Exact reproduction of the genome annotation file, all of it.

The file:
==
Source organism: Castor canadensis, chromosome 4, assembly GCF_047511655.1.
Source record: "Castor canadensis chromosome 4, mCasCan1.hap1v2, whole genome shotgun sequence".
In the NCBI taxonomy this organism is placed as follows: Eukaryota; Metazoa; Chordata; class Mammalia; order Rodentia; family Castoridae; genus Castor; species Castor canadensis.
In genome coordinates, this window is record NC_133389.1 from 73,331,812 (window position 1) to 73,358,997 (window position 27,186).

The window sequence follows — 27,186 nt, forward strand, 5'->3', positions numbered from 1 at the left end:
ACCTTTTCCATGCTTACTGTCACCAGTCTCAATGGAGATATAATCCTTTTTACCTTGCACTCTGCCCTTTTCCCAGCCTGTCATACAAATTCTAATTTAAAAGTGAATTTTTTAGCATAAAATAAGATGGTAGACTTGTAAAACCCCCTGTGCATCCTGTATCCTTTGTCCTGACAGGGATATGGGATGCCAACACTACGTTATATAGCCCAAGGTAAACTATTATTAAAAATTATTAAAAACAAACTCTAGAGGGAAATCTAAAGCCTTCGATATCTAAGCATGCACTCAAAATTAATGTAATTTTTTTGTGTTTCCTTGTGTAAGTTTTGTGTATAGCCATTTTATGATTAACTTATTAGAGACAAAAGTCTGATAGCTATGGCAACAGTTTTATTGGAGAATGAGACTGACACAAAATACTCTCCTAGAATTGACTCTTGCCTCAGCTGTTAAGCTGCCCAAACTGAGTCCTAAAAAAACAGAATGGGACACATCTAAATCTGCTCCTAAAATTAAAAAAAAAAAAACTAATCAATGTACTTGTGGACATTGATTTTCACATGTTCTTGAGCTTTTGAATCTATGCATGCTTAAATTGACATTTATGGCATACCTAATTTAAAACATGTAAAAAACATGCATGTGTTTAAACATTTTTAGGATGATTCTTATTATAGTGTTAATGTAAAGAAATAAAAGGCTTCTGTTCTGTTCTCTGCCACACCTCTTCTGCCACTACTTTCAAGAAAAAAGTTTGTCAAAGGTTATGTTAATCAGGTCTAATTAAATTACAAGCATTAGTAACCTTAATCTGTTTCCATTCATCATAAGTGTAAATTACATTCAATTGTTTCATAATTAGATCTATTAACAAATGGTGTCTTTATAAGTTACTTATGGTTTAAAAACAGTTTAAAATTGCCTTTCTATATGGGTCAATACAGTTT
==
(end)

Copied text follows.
Source organism: Castor canadensis, chromosome 4, assembly GCF_047511655.1.
Source record: "Castor canadensis chromosome 4, mCasCan1.hap1v2, whole genome shotgun sequence".
In the NCBI taxonomy this organism is placed as follows: Eukaryota; Metazoa; Chordata; class Mammalia; order Rodentia; family Castoridae; genus Castor; species Castor canadensis.
In genome coordinates, this window is record NC_133389.1 from 73,331,812 (window position 1) to 73,358,997 (window position 27,186).

The window sequence follows — 27,186 nt, forward strand, 5'->3', positions numbered from 1 at the left end:
ACCTTTTCCATGCTTACTGTCACCAGTCTCAATGGAGATATAATCCTTTTTACCTTGCACTCTGCCCTTTTCCCAGCCTGTCATACAAATTCTAATTTAAAAGTGAATTTTTTAGCATAAAATAAGATGGTAGACTTGTAAAACCCCCTGTGCATCCTGTATCCTTTGTCCTGACAGGGATATGGGATGCCAACACTACGTTATATAGCCCAAGGTAAACTATTATTAAAAATTATTAAAAACAAACTCTAGAGGGAAATCTAAAGCCTTCGATATCTAAGCATGCACTCAAAATTAATGTAATTTTTTTGTGTTTCCTTGTGTAAGTTTTGTGTATAGCCATTTTATGATTAACTTATTAGAGACAAAAGTCTGATAGCTATGGCAACAGTTTTATTGGAGAATGAGACTGACACAAAATACTCTCCTAGAATTGACTCTTGCCTCAGCTGTTAAGCTGCCCAAACTGAGTCCTAAAAAAACAGAATGGGACACATCTAAATCTGCTCCTAAAATTAAAAAAAAAAAAACTAATCAATGTACTTGTGGACATTGATTTTCACATGTTCTTGAGCTTTTGAATCTATGCATGCTTAAATTGACATTTATGGCATACCTAATTTAAAACATGTAAAAAACATGCATGTGTTTAAACATTTTTAGGATGATTCTTATTATAGTGTTAATGTAAAGAAATAAAAGGCTTCTGTTCTGTTCTCTGCCACACCTCTTCTGCCACTACTTTCAAGAAAAAAGTTTGTCAAAGGTTATGTTAATCAGGTCTAATTAAATTACAAGCATTAGTAACCTTAATCTGTTTCCATTCATCATAAGTGTAAATTACATTCAATTGTTTCATAATTAGATCTATTAACAAATGGTGTCTTTATAAGTTACTTATGGTTTAAAAACAGTTTAAAATTGCCTTTCTATATGGGTCAATACAGTTT